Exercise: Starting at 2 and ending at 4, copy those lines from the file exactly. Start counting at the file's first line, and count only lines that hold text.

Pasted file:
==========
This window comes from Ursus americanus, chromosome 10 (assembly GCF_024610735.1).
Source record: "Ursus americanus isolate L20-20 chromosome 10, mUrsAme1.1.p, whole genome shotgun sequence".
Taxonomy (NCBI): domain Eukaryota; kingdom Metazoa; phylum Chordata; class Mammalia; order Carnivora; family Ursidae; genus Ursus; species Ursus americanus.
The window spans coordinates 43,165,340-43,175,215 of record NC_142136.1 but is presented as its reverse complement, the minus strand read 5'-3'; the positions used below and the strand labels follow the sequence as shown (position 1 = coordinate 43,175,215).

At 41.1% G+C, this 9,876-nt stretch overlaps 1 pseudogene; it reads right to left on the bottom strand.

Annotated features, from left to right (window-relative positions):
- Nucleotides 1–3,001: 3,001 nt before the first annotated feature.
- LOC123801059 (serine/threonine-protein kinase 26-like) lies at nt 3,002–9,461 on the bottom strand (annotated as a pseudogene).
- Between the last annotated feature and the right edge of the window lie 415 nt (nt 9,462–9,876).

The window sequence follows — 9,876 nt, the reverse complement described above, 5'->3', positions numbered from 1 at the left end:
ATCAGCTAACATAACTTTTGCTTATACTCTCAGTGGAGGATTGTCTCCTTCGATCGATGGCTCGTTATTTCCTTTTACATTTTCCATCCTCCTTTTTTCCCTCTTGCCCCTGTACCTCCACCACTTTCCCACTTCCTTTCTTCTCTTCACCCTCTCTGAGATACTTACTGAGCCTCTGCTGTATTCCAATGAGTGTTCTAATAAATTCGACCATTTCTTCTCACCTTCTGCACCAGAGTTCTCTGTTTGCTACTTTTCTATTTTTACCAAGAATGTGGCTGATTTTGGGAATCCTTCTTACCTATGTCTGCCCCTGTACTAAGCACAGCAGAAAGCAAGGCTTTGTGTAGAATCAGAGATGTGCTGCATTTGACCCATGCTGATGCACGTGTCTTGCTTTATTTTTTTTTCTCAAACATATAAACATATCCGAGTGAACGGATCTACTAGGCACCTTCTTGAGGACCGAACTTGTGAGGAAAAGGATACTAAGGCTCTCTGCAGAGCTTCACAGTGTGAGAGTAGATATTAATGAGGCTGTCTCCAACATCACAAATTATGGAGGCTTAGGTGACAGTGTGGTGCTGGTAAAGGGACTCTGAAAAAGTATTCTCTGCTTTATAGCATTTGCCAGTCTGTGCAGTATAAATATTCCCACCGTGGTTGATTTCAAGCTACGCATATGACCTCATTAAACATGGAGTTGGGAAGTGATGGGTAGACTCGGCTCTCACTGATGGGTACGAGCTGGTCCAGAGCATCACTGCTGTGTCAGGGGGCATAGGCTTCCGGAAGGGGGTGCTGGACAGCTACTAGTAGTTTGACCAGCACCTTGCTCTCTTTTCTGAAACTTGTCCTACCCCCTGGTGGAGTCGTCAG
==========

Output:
Source record: "Ursus americanus isolate L20-20 chromosome 10, mUrsAme1.1.p, whole genome shotgun sequence".
Taxonomy (NCBI): domain Eukaryota; kingdom Metazoa; phylum Chordata; class Mammalia; order Carnivora; family Ursidae; genus Ursus; species Ursus americanus.
The window spans coordinates 43,165,340-43,175,215 of record NC_142136.1 but is presented as its reverse complement, the minus strand read 5'-3'; the positions used below and the strand labels follow the sequence as shown (position 1 = coordinate 43,175,215).